Trump suggests ending due process for illegal aliens (or not) – a debate

See Thomas Lifson's rejoinder below Rick Moran's blog post.

Trump probably isn't the only president to daydream about being able to govern with "no judges or court cases."  But he's the only president who has made his feelings public.

For 60 years, the law on due process has been clear.

Business Insider:

The US Constitution's Fifth Amendment guarantees no one can be "deprived of life, liberty or property without due process of law." In 1953, the Supreme Court clarified this right extended to non-US citizens.

The Kwong Hai Chew v. Colding case concluded that the Attorney General "did not have the authority to order the permanent exclusion and deportation of a lawful permanent resident of the United States without providing notice of the charges against him and the opportunity to be heard."

Trump's tweets came amid a flurry of on-air talk on the Sunday political shows about upcoming immigration policy from Republican lawmakers.

Basically, it comes down to this: if you're legal or illegal, if you end up in the custody of the government, the courts have ruled that you are entitled to due process, which includes having the right to appear before a judge and be heard.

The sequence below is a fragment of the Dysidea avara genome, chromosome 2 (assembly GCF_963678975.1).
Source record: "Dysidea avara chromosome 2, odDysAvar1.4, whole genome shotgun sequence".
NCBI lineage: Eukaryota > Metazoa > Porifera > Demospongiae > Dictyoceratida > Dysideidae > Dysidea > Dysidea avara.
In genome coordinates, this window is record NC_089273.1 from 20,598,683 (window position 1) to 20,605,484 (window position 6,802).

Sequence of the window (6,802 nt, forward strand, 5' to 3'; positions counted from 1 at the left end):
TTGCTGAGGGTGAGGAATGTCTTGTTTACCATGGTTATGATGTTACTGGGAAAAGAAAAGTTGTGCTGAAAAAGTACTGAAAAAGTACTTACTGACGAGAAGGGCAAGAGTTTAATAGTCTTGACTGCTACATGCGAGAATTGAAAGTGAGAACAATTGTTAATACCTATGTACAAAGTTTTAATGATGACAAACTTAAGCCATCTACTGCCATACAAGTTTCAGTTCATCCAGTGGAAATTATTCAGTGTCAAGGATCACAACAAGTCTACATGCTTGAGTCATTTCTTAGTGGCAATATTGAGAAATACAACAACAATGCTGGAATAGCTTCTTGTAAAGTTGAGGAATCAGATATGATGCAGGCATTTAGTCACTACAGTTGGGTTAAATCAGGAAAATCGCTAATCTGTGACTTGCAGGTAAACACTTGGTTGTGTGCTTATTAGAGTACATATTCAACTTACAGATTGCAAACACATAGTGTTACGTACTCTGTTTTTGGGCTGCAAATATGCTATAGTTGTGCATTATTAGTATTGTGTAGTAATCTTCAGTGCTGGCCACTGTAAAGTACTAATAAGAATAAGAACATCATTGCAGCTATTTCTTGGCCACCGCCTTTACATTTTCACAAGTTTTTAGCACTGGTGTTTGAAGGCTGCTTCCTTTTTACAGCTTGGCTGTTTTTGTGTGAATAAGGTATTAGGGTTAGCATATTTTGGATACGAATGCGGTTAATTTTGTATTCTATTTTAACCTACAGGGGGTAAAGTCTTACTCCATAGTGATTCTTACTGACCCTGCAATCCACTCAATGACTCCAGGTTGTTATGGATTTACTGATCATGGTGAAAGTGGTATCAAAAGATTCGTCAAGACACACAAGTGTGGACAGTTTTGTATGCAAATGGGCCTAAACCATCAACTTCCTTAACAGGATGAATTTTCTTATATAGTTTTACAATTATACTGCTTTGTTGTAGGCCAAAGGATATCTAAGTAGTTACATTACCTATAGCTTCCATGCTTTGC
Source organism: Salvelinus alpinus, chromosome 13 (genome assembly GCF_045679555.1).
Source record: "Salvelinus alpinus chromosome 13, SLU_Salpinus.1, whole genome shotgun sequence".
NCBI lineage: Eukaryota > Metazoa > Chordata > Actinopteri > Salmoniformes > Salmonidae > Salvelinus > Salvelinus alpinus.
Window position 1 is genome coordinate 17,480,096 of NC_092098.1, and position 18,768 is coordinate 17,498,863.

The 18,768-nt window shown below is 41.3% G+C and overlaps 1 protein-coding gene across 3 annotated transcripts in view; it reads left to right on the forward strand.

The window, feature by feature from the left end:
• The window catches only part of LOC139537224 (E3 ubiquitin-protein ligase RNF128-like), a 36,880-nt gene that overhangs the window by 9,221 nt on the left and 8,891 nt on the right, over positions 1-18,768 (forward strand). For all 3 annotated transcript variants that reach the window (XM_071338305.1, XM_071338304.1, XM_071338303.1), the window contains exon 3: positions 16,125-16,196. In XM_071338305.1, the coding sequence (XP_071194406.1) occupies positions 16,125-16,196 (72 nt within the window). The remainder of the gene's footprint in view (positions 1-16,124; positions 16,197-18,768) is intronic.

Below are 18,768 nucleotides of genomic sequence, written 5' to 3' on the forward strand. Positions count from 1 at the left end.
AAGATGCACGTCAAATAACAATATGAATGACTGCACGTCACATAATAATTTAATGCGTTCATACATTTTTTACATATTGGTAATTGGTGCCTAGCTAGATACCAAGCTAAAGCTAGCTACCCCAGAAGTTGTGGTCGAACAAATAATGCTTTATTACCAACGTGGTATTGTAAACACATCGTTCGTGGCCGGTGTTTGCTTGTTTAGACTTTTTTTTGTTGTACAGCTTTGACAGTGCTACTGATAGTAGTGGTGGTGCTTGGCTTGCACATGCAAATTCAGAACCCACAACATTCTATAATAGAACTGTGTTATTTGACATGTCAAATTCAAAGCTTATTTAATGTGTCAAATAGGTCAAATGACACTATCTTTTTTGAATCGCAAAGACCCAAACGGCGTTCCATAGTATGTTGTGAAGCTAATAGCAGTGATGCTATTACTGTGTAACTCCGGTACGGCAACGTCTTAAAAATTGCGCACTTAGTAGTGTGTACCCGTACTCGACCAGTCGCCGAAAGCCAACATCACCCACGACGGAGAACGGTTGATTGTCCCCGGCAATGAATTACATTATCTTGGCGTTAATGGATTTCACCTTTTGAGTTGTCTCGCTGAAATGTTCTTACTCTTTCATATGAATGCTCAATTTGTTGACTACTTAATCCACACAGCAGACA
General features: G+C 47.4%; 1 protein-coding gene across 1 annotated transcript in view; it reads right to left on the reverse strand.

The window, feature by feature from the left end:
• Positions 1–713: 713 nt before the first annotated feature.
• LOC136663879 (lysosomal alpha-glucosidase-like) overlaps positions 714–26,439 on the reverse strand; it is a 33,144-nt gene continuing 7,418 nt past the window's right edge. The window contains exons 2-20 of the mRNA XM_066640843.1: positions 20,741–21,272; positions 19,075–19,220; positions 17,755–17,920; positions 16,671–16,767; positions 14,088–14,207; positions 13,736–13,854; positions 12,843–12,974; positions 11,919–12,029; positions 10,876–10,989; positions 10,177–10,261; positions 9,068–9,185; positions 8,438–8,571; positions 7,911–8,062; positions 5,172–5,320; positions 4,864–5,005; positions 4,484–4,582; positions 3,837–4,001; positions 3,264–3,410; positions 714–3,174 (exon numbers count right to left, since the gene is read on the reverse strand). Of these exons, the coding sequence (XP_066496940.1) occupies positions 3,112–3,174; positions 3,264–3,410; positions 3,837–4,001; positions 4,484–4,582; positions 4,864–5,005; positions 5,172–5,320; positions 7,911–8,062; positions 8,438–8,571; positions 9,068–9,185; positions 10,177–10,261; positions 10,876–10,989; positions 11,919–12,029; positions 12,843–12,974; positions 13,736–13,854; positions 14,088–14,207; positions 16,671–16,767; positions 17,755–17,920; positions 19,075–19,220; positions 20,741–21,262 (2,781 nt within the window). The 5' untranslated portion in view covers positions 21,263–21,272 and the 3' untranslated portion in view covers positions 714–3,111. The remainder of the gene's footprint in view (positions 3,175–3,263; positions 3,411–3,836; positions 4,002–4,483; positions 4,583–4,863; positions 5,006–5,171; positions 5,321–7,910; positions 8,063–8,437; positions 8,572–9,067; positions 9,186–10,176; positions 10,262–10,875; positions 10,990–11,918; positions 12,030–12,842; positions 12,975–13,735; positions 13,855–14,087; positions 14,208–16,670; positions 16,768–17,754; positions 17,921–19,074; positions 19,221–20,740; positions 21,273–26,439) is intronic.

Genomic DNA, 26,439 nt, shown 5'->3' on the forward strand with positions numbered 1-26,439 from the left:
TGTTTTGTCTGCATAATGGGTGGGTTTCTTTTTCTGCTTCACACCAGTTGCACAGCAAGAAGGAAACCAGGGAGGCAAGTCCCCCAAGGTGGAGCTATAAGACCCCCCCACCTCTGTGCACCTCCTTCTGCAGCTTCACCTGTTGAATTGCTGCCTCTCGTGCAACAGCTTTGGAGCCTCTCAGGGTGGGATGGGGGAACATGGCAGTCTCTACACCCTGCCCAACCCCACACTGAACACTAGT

It is a fundamental tenet of our democracy.  The current president doesn't recognize it.

No doubt, Trump will have his defenders – as he always does, regardless of the stupidity of his tweets.  He wasn't serious.  It's a negotiating ploy.  He has some brilliant, unconventional strategy.  He's only trying to rile up the left and the media.

Believe what you want.  In this case, Trump is dead wrong and should acknowledge his egregious error.

Thomas Lifson replies:

Rick is indulging his version of Trump-hatred and letting his emotions get in the way of the facts.  Even Reuters, not exactly a hotbed of conservatism, acknowledges:

Authorities can bypass due process protections with the expedited removals policy that allows quick deportations if an immigrant [sic] is apprehended within 100 miles (160 km) of the border and has been in the country less than 14 days.  Those seeking asylum must be granted a hearing.

That's long established policy.  Janet Reno, who was Bill Clinton's A.G., extended the policy beyond the limits mentioned above and lost in court.

Trump's suggestion is in line with this policy, and as Reuters stipulates:

It was unclear if Trump was advocating an expansion of the provision that allows expedited removals of illegal immigrants at or near the U.S. border, a policy his administration has embraced since he took office.  Nor did Trump differentiate between illegal immigrants [sic] and people who entered the United States to seek asylum protection.

Rick is entitled to his own opinions, but not his own facts.



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